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What They Won't Tell You About Becoming a Cop

What They Won't Tell You About Becoming a Cop

By John Rossheim

What does it take to become a police officer? Mental and physical strength and agility, patience for a lengthy application process, graduation from a police academy – and a relatively clean police record.

Indeed, for a job that pays a middling wage, is potentially dangerous and sometimes involves long and strange hours, policing is a demanding career. That’s why city police and state troopers tend to be a dedicated, close-knit bunch who do their jobs for the love of serving the public.

The services of police officers are likely to be in high demand for the foreseeable future. Although crime in major cities has declined in recent decades, the looming retirement of the Baby Boomers is expected to drive police departments to hire at a rapid pace through 2012, according to the Bureau of Labor Statistics (BLS). There were about 840,000 sworn police officers – both uniformed patrol officers and plainclothes detectives – in 2002, says the BLS’ Occupational Outlook Handbook.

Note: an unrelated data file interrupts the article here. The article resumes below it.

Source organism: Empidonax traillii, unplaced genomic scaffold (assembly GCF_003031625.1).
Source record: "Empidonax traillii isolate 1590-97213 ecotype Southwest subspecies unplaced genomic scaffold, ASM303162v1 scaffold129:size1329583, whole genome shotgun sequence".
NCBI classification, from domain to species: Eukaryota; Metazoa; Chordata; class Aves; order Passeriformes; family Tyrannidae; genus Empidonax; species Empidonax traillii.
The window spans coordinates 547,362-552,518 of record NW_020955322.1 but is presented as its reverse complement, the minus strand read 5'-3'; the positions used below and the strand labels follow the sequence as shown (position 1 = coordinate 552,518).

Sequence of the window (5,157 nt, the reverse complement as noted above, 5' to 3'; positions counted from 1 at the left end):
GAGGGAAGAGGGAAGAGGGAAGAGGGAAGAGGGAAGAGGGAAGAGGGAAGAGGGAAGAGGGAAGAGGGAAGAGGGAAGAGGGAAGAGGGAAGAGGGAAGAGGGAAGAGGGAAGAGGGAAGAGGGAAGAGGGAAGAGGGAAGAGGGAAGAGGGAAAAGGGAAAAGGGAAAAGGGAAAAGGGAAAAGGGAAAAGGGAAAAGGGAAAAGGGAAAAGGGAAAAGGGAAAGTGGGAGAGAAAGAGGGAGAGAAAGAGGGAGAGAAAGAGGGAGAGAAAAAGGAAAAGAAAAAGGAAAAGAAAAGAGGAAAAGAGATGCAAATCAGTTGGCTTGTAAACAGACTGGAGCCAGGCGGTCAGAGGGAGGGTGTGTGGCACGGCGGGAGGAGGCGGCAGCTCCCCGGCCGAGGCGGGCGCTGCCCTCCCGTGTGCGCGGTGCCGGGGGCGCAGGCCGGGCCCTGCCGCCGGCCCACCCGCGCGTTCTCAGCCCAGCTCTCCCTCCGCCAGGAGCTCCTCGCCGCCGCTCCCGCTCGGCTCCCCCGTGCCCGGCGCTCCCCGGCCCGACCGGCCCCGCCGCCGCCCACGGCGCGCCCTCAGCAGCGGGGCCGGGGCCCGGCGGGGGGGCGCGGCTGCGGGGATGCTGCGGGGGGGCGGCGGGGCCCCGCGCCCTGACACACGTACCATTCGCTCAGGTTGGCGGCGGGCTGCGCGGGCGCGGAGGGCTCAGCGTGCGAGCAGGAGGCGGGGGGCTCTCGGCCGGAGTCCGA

From growing towns in the Southwest (police officers start at about $46,000 base pay in Mesa, Arizona) to the metropolises of the Northeast (New York City rookies can start at $64,000), there are diverse opportunities in police work. “There are about 18,000 police departments in the United States, but they’re not all recruiting all the time,” says John Doherty, an assistant professor of criminal justice at Marist College in Poughkeepsie, New York.

Police Work in the 21st Century

Some police chiefs point to recent trends that have changed the job of the patrol officer. Examples include community policing and use of information technology to analyze crime patterns and better allocate law enforcement resources.

But overall, police work is the same as it’s always been. “The job of being a police officer hasn’t changed greatly,” says James Stinchcomb, author of Opportunities in Law Enforcement and Criminal Justice Careers. “You still do a considerable amount of time on patrol; it’s very reactive.”

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